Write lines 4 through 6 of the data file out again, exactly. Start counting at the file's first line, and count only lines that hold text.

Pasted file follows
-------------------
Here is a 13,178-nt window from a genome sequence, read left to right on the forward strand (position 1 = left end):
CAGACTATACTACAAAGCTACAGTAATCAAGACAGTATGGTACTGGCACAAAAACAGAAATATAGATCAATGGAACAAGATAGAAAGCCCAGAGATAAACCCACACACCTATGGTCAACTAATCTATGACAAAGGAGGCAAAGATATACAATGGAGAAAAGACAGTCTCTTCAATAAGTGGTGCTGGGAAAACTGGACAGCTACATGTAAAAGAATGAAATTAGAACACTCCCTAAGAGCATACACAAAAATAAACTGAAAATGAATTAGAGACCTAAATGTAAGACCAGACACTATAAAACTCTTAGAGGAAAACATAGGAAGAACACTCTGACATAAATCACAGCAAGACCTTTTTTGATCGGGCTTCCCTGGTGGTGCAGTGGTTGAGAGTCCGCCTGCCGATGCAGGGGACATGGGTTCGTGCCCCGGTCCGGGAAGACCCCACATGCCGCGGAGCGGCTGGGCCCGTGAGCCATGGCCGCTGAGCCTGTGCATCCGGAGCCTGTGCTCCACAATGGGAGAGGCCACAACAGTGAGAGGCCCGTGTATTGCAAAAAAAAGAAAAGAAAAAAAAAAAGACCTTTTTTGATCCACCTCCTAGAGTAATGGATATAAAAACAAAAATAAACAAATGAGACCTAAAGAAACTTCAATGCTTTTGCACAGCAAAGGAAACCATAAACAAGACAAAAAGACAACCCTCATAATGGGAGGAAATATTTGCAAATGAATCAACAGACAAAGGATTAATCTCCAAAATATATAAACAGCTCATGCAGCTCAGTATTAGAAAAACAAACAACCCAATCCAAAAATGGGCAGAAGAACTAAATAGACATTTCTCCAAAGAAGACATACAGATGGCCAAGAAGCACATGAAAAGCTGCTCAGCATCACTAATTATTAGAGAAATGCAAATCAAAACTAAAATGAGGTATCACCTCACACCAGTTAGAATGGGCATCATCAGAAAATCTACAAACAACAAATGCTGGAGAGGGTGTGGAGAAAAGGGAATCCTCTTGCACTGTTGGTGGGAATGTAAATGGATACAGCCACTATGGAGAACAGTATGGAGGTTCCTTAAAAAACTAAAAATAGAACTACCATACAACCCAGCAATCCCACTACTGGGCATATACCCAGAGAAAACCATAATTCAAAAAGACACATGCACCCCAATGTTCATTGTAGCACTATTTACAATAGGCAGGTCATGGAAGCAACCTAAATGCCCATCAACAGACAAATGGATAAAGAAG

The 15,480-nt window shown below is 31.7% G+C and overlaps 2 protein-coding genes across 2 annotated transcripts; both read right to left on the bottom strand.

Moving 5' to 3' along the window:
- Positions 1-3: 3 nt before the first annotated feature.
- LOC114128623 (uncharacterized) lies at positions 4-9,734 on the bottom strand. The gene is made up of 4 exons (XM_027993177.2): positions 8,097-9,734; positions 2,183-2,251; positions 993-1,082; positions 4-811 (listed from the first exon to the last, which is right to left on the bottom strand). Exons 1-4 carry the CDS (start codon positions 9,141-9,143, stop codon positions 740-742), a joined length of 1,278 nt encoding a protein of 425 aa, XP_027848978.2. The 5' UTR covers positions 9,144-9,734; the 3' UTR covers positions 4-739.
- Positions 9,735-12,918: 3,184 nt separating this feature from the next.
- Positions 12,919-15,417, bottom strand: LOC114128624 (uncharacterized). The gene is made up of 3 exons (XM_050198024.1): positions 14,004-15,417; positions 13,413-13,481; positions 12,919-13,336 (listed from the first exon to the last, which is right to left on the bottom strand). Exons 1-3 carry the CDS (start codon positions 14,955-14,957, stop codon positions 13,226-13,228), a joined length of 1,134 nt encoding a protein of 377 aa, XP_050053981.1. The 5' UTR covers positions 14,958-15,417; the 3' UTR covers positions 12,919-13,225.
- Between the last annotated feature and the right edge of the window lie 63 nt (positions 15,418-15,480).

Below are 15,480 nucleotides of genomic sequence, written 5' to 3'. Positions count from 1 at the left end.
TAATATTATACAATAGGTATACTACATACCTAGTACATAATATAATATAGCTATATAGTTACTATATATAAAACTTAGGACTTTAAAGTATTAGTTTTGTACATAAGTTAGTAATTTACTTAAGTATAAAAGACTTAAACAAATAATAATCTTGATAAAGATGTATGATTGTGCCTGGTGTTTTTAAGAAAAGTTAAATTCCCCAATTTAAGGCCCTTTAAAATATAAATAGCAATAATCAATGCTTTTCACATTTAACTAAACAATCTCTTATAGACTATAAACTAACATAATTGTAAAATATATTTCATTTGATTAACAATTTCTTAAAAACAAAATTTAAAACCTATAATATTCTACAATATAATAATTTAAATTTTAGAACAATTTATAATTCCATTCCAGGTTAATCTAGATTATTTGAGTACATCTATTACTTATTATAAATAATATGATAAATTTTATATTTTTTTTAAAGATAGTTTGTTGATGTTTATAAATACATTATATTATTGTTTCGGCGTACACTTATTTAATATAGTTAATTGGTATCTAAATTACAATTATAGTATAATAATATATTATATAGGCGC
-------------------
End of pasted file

Moving 5' to 3' along the window:
- Positions 1-3: 3 nt before the first annotated feature.
- LOC114128623 (uncharacterized) lies at positions 4-9,734 on the bottom strand. The gene is made up of 4 exons (XM_027993177.2): positions 8,097-9,734; positions 2,183-2,251; positions 993-1,082; positions 4-811 (listed from the first exon to the last, which is right to left on the bottom strand). Exons 1-4 carry the CDS (start codon positions 9,141-9,143, stop codon positions 740-742), a joined length of 1,278 nt encoding a protein of 425 aa, XP_027848978.2. The 5' UTR covers positions 9,144-9,734; the 3' UTR covers positions 4-739.